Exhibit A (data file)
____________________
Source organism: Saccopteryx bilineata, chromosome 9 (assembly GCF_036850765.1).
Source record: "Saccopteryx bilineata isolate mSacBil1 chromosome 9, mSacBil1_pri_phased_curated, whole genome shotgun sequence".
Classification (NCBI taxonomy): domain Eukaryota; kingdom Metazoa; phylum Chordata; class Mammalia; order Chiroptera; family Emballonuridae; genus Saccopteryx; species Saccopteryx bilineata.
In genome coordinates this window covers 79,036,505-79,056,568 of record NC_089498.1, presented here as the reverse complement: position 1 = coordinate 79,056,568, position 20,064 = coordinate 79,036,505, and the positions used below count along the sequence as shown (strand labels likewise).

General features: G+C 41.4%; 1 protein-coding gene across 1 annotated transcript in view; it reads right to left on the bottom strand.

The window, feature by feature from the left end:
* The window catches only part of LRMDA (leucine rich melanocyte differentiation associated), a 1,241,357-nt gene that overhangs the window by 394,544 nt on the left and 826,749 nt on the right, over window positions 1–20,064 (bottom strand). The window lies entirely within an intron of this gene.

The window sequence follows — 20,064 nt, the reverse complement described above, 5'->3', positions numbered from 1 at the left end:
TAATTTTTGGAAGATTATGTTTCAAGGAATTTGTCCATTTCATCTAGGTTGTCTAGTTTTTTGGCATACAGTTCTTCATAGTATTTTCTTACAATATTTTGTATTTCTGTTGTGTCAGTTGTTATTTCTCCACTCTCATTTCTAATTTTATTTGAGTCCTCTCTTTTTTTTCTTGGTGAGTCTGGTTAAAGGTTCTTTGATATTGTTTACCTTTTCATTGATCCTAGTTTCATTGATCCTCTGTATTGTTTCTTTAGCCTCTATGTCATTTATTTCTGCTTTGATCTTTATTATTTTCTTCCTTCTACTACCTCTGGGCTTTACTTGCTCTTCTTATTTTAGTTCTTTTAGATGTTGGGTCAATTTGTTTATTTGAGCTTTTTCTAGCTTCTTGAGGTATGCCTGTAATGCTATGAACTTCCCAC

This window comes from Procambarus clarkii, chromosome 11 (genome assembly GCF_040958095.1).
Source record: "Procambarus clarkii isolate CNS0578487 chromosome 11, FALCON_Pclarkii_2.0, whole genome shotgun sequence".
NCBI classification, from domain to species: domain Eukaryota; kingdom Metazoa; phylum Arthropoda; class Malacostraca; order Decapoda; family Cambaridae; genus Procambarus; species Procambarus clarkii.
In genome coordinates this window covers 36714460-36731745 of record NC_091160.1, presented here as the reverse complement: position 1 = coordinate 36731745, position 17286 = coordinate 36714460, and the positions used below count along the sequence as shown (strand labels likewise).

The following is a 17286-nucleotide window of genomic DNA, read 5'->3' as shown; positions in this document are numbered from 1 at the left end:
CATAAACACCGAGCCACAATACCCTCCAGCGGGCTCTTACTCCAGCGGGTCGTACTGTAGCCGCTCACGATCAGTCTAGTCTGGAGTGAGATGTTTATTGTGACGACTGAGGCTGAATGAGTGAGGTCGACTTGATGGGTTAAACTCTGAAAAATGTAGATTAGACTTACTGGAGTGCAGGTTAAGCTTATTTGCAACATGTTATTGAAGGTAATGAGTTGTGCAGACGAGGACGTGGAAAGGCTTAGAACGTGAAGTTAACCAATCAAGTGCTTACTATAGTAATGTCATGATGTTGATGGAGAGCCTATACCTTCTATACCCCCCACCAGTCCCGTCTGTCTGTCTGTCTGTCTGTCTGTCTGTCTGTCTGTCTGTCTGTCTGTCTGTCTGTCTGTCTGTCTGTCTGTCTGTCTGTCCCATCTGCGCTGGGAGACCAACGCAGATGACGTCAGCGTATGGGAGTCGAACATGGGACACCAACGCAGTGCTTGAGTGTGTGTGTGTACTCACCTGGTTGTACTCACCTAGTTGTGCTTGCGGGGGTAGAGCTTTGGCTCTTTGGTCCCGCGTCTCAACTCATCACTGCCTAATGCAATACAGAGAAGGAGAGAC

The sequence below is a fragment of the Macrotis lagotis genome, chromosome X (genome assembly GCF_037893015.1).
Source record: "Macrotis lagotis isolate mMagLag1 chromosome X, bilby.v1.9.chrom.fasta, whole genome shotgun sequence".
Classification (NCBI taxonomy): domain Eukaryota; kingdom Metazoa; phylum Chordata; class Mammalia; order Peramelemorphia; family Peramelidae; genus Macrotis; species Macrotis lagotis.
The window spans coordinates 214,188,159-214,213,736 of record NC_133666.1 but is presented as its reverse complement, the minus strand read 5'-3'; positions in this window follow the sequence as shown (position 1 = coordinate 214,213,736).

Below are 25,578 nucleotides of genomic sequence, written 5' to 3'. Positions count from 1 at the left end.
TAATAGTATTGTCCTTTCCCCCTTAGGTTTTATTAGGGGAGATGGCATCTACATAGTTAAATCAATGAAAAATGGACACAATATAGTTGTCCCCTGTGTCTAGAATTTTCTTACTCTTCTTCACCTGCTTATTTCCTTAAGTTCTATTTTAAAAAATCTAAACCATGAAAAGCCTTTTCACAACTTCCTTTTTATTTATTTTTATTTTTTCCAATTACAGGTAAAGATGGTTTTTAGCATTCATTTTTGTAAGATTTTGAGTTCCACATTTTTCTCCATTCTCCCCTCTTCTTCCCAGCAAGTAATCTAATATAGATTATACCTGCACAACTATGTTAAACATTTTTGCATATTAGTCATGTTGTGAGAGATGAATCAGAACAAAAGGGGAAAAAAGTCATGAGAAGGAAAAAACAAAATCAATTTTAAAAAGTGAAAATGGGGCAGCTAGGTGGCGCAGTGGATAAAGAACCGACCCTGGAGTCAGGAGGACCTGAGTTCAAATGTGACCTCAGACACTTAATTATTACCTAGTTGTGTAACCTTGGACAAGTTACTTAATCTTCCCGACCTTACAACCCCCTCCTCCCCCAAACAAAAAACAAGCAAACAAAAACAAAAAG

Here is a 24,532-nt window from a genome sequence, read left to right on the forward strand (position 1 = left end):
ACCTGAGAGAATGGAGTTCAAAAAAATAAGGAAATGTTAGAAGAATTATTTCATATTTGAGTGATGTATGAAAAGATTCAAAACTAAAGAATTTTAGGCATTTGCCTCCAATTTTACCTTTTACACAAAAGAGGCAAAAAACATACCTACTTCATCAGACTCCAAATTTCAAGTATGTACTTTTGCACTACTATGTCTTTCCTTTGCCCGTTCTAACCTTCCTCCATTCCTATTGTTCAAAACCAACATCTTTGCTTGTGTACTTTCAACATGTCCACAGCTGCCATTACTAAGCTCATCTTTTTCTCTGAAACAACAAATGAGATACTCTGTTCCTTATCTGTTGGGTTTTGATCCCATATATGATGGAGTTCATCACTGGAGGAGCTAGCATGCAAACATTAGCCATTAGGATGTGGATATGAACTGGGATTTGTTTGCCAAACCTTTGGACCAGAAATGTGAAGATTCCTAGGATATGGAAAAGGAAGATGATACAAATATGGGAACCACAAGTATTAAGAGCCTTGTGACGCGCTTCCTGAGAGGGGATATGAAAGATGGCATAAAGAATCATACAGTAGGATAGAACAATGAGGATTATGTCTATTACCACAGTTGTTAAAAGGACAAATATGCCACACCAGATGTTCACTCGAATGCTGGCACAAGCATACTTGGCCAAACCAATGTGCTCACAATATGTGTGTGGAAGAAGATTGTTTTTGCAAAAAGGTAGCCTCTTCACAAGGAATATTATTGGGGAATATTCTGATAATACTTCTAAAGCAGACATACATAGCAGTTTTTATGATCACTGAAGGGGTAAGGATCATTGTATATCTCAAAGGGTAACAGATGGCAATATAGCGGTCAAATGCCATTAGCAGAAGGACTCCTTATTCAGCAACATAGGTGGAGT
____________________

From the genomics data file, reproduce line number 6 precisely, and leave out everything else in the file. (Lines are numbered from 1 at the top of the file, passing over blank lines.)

The window, feature by feature from the left end: